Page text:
Did you know that mangroves are among Earth’s most biologically important ecosystems? Mangrove forests are comprised of trees, shrubs, and palms along the equator between 25° North and South latitudes. About 42 percent of the world’s mangroves are found in Asia, with 21 percent in Africa, 15 percent in North and Central America, 12 percent in Australia and the islands of Oceania, and 11 percent in South America – areas prone to geophysical and hydrological disasters.

This delicate and vital ecosystem has adapted to the harsh conditions of high salinity, warm air and water temperatures, extreme tides, muddy, sediment-laden waters, and oxygen-depleted soils and serves as a first line of defense against hurricanes and tsunamis by dissipating wave and wind energy.

This article explores the significance of mangroves in disaster mitigation, their ability to safeguard against storms, reduce erosion, and mitigate flooding.

Storm Protection: Mangroves are a natural barrier against storms, particularly in coastal regions prone to hurricanes, cyclones, and typhoons. The dense root systems of mangrove trees effectively dissipate wave energy and reduce the force of storm surges, shielding inland areas from destructive waves and minimizing coastal erosion. Mangroves act as a buffer zone, absorbing the impact of strong winds and reducing the vulnerability of coastal communities to damage and destruction caused by extreme weather events.

Erosion Control: Coastal erosion is a widespread issue, threatening infrastructure, ecosystems, and human settlements. Mangroves combat erosion by stabilizing shorelines with their intricate root systems. The complex network of roots acts as a natural breakwater, trapping sediments and reducing the impact of wave action. This process helps to maintain the integrity of coastal landforms, protect adjacent ecosystems such as coral reefs and seagrass beds, and preserve the habitat of numerous marine species.

Flood Mitigation: Mangroves contribute significantly to flood mitigation, especially during heavy rainfall and storm events. The dense vegetation of mangrove forests acts as a natural sponge, absorbing and storing excess rainwater. “The intricate root structures slow the water flow, allowing sediments and nutrients to settle and reducing the speed and volume of downstream floodwaters. By acting as a natural water retention system, mangroves help regulate water levels and prevent or alleviate flooding in coastal areas,” said Michael Gallagher, Senior Director, Mitigation for Tidal Basin.

Carbon Sequestration and Climate Regulation: Mangrove forests are among the most efficient carbon sequestration and storage ecosystems. Their dense vegetation absorbs and stores substantial amounts of carbon dioxide, thus mitigating climate change impacts. The Washington Post reported that the world’s mangroves sequester 75 billion pounds of carbon a year. By preserving mangroves, we can help reduce greenhouse gas emissions and alleviate the adverse effects of global warming. Additionally, mangrove ecosystems contribute to the regulation of local climates, reducing temperatures and providing shade, which is particularly important in urban coastal areas. Acre per acre, mangroves “are the world champions of carbon sequestration,” says Neil Saintilan, an ecologist at Macquarie University in Sydney.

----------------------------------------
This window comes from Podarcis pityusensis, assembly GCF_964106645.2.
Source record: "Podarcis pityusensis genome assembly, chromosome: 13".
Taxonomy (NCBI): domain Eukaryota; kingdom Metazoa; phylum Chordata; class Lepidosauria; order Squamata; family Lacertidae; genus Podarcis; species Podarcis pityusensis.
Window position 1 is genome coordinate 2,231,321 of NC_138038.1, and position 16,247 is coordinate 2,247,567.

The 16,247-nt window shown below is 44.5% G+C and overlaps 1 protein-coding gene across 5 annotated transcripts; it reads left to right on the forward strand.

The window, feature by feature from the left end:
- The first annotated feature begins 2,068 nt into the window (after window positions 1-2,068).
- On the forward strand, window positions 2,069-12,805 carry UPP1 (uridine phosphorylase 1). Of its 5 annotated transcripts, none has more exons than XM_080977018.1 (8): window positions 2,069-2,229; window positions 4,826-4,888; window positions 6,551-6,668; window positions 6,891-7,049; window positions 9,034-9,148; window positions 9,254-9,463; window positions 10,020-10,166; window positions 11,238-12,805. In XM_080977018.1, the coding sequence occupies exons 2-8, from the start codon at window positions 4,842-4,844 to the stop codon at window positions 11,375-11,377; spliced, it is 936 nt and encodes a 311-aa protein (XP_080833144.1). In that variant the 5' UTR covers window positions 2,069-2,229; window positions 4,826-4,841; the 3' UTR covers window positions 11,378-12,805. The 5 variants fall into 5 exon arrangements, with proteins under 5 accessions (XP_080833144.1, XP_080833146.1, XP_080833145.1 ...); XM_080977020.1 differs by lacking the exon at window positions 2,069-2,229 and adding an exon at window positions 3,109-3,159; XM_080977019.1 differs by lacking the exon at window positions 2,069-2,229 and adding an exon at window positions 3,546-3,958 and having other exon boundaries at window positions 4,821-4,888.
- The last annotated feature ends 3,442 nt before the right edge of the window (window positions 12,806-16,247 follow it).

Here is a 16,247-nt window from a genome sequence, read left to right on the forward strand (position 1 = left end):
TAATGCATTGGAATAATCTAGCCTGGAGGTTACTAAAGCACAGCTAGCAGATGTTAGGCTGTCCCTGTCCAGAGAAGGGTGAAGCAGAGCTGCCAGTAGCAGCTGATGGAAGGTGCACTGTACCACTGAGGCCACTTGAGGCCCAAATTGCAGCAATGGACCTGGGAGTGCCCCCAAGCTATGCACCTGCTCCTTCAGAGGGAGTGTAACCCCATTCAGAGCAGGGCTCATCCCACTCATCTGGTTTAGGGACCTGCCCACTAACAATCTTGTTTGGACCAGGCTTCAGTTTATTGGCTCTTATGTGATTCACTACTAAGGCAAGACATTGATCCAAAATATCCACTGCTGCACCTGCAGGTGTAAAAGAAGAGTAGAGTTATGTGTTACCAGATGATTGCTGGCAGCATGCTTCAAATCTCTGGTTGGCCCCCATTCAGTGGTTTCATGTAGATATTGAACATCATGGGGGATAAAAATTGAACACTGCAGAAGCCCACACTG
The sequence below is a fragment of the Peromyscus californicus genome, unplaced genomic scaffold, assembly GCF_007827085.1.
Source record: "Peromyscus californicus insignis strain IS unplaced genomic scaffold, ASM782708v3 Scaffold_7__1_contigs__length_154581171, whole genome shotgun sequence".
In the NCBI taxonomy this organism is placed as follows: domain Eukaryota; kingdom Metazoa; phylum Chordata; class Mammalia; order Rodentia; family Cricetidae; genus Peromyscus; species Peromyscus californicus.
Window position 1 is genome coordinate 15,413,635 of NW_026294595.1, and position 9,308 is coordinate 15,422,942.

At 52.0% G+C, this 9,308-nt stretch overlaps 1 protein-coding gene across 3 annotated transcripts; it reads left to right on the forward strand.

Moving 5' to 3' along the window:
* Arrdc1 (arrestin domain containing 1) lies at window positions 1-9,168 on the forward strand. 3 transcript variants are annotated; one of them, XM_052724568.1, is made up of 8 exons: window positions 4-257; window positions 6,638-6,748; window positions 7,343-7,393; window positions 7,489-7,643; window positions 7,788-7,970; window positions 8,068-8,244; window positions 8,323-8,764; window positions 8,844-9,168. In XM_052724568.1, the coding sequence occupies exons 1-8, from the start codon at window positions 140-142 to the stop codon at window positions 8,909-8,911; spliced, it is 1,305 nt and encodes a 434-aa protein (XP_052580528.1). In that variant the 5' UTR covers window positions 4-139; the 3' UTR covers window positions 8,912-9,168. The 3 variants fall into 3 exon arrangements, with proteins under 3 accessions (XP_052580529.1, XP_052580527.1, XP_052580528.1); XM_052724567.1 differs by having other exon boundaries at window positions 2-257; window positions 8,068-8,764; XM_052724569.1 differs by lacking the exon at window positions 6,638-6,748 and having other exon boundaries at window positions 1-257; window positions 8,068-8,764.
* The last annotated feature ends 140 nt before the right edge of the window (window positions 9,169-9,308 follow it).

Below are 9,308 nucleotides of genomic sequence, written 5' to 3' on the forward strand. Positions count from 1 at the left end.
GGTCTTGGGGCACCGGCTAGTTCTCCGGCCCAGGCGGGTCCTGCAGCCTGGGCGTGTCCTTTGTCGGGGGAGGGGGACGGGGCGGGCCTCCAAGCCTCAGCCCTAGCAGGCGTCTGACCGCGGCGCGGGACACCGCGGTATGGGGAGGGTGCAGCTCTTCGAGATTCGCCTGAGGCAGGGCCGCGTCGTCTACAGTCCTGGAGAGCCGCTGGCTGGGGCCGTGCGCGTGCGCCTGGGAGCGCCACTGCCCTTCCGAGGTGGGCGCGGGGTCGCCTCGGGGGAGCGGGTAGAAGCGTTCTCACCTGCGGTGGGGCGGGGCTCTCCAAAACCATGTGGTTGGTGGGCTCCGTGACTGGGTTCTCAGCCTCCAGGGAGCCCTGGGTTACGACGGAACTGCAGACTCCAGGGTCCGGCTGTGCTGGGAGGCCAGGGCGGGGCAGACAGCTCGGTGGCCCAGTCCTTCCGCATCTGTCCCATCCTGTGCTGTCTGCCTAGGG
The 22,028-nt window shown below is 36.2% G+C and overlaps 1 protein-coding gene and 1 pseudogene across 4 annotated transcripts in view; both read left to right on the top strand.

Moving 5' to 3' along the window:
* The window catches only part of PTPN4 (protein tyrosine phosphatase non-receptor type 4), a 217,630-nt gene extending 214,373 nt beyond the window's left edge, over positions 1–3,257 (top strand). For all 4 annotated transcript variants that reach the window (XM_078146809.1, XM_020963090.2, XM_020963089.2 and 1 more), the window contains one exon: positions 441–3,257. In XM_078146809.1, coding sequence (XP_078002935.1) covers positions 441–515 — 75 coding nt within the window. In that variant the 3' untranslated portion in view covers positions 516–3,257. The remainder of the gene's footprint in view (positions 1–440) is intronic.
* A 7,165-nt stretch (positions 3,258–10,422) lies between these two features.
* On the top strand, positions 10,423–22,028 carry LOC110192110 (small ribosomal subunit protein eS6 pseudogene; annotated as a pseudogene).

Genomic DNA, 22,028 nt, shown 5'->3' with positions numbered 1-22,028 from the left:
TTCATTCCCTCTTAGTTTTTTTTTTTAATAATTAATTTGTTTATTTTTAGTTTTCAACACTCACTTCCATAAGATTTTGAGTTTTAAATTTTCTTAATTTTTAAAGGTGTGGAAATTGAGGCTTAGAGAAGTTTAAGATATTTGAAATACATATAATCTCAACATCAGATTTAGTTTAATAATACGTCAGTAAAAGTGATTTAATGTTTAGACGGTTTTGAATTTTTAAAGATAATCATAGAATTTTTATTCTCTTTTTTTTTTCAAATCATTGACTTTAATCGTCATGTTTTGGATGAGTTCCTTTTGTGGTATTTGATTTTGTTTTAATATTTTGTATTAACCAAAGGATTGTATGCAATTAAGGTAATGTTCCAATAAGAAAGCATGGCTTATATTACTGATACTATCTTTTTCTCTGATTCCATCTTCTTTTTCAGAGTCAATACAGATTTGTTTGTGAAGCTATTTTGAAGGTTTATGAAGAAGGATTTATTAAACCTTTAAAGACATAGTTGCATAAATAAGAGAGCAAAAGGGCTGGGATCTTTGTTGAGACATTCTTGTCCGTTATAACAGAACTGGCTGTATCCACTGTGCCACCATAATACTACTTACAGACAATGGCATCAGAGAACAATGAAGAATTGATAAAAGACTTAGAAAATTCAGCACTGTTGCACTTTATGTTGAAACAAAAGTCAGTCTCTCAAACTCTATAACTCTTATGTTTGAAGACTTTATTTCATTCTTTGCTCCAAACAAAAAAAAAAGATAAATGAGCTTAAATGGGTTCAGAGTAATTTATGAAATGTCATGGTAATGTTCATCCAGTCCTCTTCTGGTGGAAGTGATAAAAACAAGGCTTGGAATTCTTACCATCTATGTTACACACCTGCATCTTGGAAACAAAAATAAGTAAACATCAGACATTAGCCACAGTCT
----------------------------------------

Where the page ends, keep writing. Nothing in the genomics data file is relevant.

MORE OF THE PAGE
Biodiversity and Fisheries: Mangroves provide critical habitats for various plant and animal species. The intricate root systems offer shelter and breeding grounds for many marine organisms, including fish, crustaceans, and mollusks. The interconnected mangrove ecosystem supports a complex food web, sustaining local fisheries and providing livelihoods for coastal communities. Preserving mangrove habitats ensures biodiversity conservation and sustainable management of coastal resources.

Mangroves are invaluable ecosystems with exceptional resilience and need our protection. The plants are disappearing quickly because of human development, and over a quarter of the Earth’s original mangrove forests have now been lost. Rising sea levels kill off mangroves — and losses could increase as the climate changes and sea levels rise even more. Only 6.9 percent of mangrove forests are protected by law. Recognizing the significance of mangroves and implementing measures to conserve and restore these habitats is essential for sustainable coastal development and disaster risk reduction efforts.

“A world without mangroves would likely mean a world with fewer fishes, more coastal damage, and unknown ecosystem and public health consequences related to changes in pollutant, sediment, and carbon cycles,” Alfredo Quarto, program & policy director/co-founder of the Mangrove Action Project.